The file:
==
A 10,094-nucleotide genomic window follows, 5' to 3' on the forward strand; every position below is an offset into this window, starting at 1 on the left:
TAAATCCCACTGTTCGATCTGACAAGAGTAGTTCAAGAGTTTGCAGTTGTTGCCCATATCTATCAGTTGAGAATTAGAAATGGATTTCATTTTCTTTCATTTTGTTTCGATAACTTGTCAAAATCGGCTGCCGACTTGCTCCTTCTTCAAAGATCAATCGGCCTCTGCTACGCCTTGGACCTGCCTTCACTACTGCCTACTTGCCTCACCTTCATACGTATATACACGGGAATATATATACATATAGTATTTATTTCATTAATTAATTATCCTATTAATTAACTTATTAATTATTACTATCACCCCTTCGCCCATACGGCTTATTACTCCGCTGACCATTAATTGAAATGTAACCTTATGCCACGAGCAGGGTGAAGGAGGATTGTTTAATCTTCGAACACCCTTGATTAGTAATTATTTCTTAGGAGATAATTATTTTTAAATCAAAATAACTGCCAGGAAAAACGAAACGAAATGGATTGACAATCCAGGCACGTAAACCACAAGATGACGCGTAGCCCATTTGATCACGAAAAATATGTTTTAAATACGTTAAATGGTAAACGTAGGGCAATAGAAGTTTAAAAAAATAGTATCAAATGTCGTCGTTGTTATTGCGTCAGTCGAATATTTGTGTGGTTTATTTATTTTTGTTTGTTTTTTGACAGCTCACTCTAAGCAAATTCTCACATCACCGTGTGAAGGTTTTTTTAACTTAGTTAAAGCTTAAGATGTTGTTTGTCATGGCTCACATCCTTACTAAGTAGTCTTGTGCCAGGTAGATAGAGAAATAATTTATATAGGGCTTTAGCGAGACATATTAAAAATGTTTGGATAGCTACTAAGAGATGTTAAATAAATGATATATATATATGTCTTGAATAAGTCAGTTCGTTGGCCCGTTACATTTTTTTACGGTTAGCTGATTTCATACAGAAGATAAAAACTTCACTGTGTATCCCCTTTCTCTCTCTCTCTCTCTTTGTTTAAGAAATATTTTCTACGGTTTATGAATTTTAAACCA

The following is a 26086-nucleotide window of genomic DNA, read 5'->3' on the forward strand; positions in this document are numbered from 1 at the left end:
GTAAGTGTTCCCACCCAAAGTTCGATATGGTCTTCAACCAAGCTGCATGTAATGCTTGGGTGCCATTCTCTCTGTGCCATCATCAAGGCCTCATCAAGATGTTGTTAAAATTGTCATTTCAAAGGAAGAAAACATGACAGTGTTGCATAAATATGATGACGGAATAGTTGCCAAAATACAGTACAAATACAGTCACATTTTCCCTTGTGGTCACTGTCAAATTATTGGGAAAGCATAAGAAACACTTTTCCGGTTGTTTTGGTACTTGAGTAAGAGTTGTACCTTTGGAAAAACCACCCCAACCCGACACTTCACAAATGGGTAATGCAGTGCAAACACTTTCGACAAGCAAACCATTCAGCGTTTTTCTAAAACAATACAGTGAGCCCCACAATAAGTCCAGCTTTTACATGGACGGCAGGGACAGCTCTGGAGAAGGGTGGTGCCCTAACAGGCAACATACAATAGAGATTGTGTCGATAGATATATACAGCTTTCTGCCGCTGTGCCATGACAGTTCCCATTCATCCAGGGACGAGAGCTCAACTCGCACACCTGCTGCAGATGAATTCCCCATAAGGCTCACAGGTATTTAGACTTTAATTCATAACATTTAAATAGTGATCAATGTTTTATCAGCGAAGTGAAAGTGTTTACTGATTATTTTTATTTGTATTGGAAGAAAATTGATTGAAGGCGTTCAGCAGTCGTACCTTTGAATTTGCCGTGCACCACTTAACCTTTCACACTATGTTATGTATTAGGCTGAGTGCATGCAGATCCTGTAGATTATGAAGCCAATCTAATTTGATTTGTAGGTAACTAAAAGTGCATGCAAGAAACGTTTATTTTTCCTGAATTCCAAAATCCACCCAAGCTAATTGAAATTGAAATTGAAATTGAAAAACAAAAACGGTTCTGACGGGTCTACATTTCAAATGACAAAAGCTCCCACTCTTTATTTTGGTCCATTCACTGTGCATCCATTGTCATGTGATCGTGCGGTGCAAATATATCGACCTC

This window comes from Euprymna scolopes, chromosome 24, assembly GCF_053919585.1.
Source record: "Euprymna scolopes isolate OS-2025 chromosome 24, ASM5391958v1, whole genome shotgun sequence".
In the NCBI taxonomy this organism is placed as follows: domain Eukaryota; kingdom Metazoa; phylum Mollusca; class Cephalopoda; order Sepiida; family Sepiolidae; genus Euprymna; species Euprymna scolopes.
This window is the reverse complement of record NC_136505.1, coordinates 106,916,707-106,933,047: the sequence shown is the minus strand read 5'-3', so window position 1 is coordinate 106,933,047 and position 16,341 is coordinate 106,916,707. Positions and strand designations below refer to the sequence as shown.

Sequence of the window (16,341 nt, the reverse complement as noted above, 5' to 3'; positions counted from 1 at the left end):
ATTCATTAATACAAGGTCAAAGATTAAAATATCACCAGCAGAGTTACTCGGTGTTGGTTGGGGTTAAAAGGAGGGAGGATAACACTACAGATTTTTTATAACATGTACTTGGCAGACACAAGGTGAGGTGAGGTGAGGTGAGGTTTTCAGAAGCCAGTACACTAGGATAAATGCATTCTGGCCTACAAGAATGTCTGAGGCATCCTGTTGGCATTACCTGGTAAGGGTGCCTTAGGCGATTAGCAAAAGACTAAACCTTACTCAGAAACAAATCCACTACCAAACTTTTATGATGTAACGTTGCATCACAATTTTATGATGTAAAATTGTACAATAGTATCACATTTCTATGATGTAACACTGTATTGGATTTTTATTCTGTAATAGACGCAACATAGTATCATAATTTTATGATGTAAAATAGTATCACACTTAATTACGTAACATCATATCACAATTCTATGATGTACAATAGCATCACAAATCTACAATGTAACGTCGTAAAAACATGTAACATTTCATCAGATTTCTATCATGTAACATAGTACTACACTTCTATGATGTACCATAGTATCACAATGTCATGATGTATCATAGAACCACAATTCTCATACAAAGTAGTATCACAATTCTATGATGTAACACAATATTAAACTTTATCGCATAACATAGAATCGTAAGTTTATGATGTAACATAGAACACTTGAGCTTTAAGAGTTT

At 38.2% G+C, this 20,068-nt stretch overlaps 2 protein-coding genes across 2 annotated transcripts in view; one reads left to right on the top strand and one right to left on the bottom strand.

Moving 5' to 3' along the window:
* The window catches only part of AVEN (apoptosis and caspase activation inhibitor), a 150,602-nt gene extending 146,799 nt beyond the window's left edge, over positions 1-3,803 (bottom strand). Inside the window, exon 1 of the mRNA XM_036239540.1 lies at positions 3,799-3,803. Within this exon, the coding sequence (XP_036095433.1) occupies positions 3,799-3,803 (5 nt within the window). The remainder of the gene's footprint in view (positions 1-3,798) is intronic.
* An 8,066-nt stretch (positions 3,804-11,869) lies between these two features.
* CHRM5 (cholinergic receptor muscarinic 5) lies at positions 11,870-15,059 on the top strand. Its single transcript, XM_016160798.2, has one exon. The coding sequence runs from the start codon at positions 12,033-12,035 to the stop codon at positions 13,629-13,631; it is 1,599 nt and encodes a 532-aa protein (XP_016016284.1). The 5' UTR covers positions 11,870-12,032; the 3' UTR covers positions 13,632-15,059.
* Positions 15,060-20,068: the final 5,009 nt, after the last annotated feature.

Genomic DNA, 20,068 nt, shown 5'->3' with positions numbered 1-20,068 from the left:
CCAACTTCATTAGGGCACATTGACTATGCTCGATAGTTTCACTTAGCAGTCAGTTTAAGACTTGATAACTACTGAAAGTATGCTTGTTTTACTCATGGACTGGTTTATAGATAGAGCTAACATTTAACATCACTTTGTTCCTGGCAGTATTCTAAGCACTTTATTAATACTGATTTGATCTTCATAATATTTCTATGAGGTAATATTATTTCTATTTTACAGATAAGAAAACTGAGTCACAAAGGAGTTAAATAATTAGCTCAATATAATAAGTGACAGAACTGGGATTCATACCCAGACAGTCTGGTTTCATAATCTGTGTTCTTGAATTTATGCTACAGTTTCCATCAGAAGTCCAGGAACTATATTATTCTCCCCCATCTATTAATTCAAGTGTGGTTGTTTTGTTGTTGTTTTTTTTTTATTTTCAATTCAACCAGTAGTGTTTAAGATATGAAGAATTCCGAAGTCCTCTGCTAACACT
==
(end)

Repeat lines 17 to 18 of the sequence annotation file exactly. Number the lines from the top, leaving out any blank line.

Genomic DNA, 20,068 nt, shown 5'->3' with positions numbered 1-20,068 from the left:
CCAACTTCATTAGGGCACATTGACTATGCTCGATAGTTTCACTTAGCAGTCAGTTTAAGACTTGATAACTACTGAAAGTATGCTTGTTTTACTCATGGACTGGTTTATAGATAGAGCTAACATTTAACATCACTTTGTTCCTGGCAGTATTCTAAGCACTTTATTAATACTGATTTGATCTTCATAATATTTCTATGAGGTAATATTATTTCTATTTTACAGATAAGAAAACTGAGTCACAAAGGAGTTAAATAATTAGCTCAATATAATAAGTGACAGAACTGGGATTCATACCCAGACAGTCTGGTTTCATAATCTGTGTTCTTGAATTTATGCTACAGTTTCCATCAGAAGTCCAGGAACTATATTATTCTCCCCCATCTATTAATTCAAGTGTGGTTGTTTTGTTGTTGTTTTTTTTTTATTTTCAATTCAACCAGTAGTGTTTAAGATATGAAGAATTCCGAAGTCCTCTGCTAACACT